A lack of fibre-to-the-home (FTTH) broadband in the UK and abroad is holding back the video games industry, according to the president and CEO of Eidos, Ian Livingstone.
In an exclusive interview at the FTTH Council's Conference 2013, Livingstone, who is also a government appointed "skills champion", told Computing that as broadband speeds were not getting faster, the potential of games had suffered as a consequence.
"In many respects, broadband is holding us back," he said. "Broadband speeds are not getting faster or bigger and so it takes longer for users to download the latest iteration of games.
"There is a constant demand for content creators to have to deal with bandwidth and latency by using compression solutions rather than concentrating on making the best game they can possibly make."
BT has claimed that upload speeds do not have to be very high in order to fulfil customers' needs, and therefore believes that fibre-to-the-cabinet (FTTC) is an adequate solution. But Livingstone believes that while this is true of film and TV content online, it is not true of the video games industry.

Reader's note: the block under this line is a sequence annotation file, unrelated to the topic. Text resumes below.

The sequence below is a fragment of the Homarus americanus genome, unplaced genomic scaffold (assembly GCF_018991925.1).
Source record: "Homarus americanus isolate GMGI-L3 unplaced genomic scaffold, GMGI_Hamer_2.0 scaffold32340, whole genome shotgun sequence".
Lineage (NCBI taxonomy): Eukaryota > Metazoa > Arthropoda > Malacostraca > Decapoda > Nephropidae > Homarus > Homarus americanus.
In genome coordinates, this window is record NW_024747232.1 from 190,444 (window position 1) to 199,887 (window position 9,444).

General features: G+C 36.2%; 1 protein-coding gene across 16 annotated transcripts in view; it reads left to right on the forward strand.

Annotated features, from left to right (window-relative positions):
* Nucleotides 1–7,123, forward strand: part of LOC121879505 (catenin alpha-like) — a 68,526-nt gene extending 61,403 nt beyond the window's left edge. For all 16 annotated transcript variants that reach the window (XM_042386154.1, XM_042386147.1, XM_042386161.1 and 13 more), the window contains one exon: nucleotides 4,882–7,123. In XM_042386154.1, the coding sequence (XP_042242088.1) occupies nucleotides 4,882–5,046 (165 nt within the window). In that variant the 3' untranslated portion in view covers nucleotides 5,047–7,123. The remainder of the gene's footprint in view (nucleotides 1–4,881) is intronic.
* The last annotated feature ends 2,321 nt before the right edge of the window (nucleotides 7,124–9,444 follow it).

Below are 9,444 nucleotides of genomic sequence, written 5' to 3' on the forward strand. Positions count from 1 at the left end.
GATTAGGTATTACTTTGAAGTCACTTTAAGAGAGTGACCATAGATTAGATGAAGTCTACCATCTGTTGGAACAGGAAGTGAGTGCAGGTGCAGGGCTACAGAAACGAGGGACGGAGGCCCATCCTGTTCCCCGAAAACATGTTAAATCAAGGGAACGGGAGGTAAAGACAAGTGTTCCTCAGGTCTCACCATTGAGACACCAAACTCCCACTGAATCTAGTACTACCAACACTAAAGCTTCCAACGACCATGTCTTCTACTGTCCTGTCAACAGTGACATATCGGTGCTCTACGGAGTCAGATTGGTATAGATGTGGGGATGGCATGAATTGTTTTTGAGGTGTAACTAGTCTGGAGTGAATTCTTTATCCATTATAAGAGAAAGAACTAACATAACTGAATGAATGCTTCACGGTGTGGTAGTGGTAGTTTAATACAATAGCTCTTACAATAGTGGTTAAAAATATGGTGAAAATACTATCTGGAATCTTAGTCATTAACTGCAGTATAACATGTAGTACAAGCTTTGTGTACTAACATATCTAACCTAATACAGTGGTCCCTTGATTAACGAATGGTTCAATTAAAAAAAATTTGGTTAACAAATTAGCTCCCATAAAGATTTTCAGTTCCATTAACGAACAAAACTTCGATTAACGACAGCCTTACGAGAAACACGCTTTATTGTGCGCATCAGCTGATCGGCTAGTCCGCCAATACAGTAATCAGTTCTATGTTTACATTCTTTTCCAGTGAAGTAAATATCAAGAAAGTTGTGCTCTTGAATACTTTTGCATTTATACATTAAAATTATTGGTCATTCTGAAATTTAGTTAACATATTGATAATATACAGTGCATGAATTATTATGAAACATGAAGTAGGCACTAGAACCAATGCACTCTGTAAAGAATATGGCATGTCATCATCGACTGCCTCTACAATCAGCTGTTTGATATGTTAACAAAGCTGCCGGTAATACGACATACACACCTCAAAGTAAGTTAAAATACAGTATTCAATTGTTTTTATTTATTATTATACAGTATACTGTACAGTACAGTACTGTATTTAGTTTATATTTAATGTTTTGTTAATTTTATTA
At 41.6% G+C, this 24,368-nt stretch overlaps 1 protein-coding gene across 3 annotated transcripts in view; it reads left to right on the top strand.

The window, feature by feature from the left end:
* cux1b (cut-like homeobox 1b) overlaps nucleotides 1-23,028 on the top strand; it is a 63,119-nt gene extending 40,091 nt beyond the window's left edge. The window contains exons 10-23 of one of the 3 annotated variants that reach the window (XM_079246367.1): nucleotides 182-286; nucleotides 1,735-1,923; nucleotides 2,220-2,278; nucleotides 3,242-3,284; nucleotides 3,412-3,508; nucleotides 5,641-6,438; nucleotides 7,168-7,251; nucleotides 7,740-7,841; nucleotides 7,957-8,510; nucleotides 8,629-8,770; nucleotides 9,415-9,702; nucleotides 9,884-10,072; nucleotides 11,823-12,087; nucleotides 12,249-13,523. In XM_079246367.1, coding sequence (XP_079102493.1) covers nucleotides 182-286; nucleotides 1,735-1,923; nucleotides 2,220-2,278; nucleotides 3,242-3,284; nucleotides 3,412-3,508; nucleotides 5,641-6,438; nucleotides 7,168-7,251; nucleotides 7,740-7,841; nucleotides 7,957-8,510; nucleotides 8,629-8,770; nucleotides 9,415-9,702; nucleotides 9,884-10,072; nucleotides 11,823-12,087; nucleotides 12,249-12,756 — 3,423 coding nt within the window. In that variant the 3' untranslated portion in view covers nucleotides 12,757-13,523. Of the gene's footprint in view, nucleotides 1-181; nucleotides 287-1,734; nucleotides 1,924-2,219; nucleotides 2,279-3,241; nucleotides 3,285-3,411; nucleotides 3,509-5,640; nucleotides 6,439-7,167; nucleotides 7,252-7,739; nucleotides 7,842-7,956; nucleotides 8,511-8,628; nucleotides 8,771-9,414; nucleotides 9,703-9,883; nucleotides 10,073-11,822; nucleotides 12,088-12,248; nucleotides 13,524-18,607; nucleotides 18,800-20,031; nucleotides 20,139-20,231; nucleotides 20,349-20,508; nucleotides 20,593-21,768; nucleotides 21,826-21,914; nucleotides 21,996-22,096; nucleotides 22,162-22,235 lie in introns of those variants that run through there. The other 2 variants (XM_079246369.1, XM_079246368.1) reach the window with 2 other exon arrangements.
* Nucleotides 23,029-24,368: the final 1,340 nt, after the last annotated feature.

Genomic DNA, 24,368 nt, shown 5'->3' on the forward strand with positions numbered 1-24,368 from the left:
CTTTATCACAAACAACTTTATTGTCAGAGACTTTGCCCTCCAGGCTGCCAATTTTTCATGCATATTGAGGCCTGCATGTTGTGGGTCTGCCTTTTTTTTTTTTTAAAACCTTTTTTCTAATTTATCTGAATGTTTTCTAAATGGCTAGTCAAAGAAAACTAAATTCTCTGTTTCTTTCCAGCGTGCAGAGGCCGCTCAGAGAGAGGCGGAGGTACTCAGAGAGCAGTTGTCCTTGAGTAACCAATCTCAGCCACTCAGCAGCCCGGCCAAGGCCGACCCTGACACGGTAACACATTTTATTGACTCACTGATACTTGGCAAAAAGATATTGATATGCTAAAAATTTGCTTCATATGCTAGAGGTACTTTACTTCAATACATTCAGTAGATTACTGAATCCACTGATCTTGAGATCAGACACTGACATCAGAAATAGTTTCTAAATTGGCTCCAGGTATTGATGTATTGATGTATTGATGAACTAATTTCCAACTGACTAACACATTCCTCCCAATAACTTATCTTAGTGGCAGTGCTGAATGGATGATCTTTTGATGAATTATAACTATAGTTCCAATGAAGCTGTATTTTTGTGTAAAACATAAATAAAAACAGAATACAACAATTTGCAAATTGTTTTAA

"It's the real-time connectivity you need with games to be able to constantly download and upload data," he said.
With Sony rumoured to be making an announcement on its next console this evening, Livingstone stated that he would be surprised if the PS4 did not have cloud capabilities, but that whatever capabilities it has, Sony has been restricted in the new console's development.
"Clearly it is going to have some cloud component. I would be surprised if there was no connection for Gaikai [a cloud gaming service that Sony acquired for $380m (£245m)]," he said.
"It seems to me they've had to compromise their ambition, [because] broadband speeds are not at a high enough level across the world," he added.
Livingstone went on to say that he believes that all game consoles makers have one main aim.
"The ultimate goal is through cloud gaming, to have cross-platform connectivity across the open web on whatever device the user happens to have. I don't think that it's too far away. [Cloud] is already allowing streaming across PCs, gaming and tablets," he said.
The Eidos CEO explained that superfast broadband will drive jobs and growth, particularly for content creators able to make applications and services that were not invented when video gaming first entered the market.
"Games need broadband and broadband needs games," Livingstone concluded.